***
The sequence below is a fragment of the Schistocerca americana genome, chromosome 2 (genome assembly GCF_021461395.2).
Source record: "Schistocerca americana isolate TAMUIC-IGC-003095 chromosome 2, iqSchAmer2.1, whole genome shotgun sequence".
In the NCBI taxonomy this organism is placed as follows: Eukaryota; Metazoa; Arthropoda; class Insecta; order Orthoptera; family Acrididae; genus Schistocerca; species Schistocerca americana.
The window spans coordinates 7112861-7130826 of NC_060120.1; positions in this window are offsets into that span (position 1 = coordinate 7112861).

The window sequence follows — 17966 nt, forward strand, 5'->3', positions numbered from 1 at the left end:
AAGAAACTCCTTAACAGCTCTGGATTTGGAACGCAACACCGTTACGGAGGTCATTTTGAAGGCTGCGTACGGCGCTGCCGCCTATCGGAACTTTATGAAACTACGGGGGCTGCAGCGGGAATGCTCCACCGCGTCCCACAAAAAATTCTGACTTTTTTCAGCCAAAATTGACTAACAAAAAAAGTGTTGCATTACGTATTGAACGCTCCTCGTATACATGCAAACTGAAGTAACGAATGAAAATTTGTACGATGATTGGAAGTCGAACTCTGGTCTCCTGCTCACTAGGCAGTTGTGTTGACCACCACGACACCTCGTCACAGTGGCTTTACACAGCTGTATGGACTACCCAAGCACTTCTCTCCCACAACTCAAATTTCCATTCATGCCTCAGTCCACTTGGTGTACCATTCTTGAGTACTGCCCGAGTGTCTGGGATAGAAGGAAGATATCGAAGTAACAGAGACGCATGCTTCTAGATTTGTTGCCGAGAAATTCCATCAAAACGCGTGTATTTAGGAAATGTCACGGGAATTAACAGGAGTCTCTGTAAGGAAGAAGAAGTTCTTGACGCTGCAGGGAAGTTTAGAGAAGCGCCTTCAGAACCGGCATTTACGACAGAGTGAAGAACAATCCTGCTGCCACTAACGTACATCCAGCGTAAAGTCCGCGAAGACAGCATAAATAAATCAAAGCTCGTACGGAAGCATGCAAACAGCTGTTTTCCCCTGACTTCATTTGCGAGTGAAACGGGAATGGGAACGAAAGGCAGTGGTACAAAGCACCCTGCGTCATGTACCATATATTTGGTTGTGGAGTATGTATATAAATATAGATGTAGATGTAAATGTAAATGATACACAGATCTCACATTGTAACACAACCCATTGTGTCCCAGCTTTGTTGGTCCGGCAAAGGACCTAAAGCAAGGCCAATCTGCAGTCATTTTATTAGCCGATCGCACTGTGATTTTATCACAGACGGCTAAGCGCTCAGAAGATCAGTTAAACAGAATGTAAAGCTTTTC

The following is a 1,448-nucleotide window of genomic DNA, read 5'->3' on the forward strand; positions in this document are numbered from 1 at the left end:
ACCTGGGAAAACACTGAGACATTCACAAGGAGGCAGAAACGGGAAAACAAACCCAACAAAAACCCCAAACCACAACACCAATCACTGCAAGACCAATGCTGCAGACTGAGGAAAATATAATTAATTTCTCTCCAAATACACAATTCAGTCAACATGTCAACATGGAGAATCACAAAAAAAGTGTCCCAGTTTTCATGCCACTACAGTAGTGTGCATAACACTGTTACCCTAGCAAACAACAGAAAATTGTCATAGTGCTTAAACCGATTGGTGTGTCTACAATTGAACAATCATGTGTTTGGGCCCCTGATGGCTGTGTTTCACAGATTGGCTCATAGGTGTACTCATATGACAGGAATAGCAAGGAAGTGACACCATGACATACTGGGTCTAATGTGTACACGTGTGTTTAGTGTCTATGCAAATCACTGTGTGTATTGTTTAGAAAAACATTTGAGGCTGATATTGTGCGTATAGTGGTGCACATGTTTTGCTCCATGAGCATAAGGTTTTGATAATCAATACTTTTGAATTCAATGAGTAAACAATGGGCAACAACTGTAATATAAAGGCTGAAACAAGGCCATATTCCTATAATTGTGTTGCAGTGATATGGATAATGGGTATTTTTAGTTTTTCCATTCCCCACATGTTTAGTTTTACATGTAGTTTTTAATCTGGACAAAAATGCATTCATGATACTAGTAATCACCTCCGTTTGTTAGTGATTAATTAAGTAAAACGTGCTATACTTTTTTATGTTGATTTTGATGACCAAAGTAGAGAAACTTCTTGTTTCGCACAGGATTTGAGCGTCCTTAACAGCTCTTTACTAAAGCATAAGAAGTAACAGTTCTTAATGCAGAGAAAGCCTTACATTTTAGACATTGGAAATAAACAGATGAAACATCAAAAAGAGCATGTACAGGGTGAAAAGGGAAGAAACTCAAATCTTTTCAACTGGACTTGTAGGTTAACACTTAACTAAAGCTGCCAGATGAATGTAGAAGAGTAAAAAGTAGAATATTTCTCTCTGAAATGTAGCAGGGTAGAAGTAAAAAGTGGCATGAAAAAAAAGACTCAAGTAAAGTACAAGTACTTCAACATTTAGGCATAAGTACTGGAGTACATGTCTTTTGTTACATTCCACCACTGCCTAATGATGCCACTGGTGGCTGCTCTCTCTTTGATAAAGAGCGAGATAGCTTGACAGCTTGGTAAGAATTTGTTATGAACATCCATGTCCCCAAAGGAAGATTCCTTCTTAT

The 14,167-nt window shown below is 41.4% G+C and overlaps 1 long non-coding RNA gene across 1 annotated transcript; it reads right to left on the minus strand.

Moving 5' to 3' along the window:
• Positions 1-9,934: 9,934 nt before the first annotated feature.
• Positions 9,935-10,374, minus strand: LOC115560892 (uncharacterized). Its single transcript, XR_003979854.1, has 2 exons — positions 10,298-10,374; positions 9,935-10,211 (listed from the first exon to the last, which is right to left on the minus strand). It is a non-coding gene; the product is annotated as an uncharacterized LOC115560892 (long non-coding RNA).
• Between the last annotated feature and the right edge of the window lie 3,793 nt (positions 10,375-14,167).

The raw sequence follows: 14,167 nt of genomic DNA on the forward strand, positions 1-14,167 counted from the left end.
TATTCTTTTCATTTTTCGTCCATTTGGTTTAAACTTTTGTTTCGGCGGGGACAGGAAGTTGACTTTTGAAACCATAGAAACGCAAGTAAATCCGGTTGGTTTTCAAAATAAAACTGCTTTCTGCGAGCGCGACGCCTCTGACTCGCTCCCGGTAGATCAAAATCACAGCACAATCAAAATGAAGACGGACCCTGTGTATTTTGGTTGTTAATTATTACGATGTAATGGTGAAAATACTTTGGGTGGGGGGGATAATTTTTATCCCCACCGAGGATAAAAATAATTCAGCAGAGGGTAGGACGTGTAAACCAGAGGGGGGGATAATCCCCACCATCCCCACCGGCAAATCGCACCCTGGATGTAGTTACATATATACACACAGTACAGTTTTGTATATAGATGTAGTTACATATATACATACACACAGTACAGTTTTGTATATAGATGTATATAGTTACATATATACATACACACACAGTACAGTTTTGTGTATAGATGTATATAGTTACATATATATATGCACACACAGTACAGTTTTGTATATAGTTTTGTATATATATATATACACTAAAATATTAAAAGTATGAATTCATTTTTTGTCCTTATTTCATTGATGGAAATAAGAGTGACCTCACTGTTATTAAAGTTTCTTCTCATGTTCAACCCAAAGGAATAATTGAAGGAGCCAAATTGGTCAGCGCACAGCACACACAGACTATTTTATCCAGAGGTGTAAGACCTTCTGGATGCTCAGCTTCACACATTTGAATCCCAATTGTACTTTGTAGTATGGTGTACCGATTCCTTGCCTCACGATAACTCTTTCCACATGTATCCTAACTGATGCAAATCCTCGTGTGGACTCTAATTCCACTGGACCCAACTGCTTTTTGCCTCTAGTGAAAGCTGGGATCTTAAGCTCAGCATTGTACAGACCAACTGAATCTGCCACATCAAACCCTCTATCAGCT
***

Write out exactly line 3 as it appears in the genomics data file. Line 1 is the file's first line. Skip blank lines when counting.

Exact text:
In the NCBI taxonomy this organism is placed as follows: Eukaryota; Metazoa; Arthropoda; class Insecta; order Orthoptera; family Acrididae; genus Schistocerca; species Schistocerca americana.